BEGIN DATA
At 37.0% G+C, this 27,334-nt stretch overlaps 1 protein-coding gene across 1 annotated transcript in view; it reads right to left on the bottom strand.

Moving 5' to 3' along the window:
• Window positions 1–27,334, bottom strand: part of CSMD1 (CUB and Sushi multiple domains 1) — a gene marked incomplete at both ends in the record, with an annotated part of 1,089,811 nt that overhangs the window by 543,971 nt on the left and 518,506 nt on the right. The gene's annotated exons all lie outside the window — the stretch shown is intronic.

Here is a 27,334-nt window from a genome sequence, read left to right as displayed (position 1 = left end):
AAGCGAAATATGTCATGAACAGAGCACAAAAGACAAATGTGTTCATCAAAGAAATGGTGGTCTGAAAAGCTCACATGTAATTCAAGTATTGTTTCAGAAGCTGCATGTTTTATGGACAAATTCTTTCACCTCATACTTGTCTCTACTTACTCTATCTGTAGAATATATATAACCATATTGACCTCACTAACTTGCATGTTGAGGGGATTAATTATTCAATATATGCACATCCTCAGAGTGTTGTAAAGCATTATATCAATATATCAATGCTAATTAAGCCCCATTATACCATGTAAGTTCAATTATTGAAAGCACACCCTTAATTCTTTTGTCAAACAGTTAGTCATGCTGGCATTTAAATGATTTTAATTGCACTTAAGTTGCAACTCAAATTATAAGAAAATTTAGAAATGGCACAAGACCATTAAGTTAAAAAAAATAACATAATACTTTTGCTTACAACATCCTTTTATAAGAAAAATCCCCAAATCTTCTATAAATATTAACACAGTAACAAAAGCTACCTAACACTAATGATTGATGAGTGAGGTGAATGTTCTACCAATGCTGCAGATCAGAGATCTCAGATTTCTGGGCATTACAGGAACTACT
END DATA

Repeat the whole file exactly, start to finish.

At 37.0% G+C, this 27,334-nt stretch overlaps 1 protein-coding gene across 1 annotated transcript in view; it reads right to left on the bottom strand.

Moving 5' to 3' along the window:
• Window positions 1–27,334, bottom strand: part of CSMD1 (CUB and Sushi multiple domains 1) — a gene marked incomplete at both ends in the record, with an annotated part of 1,089,811 nt that overhangs the window by 543,971 nt on the left and 518,506 nt on the right. The gene's annotated exons all lie outside the window — the stretch shown is intronic.

Here is a 27,334-nt window from a genome sequence, read left to right as displayed (position 1 = left end):
AAGCGAAATATGTCATGAACAGAGCACAAAAGACAAATGTGTTCATCAAAGAAATGGTGGTCTGAAAAGCTCACATGTAATTCAAGTATTGTTTCAGAAGCTGCATGTTTTATGGACAAATTCTTTCACCTCATACTTGTCTCTACTTACTCTATCTGTAGAATATATATAACCATATTGACCTCACTAACTTGCATGTTGAGGGGATTAATTATTCAATATATGCACATCCTCAGAGTGTTGTAAAGCATTATATCAATATATCAATGCTAATTAAGCCCCATTATACCATGTAAGTTCAATTATTGAAAGCACACCCTTAATTCTTTTGTCAAACAGTTAGTCATGCTGGCATTTAAATGATTTTAATTGCACTTAAGTTGCAACTCAAATTATAAGAAAATTTAGAAATGGCACAAGACCATTAAGTTAAAAAAAATAACATAATACTTTTGCTTACAACATCCTTTTATAAGAAAAATCCCCAAATCTTCTATAAATATTAACACAGTAACAAAAGCTACCTAACACTAATGATTGATGAGTGAGGTGAATGTTCTACCAATGCTGCAGATCAGAGATCTCAGATTTCTGGGCATTACAGGAACTACT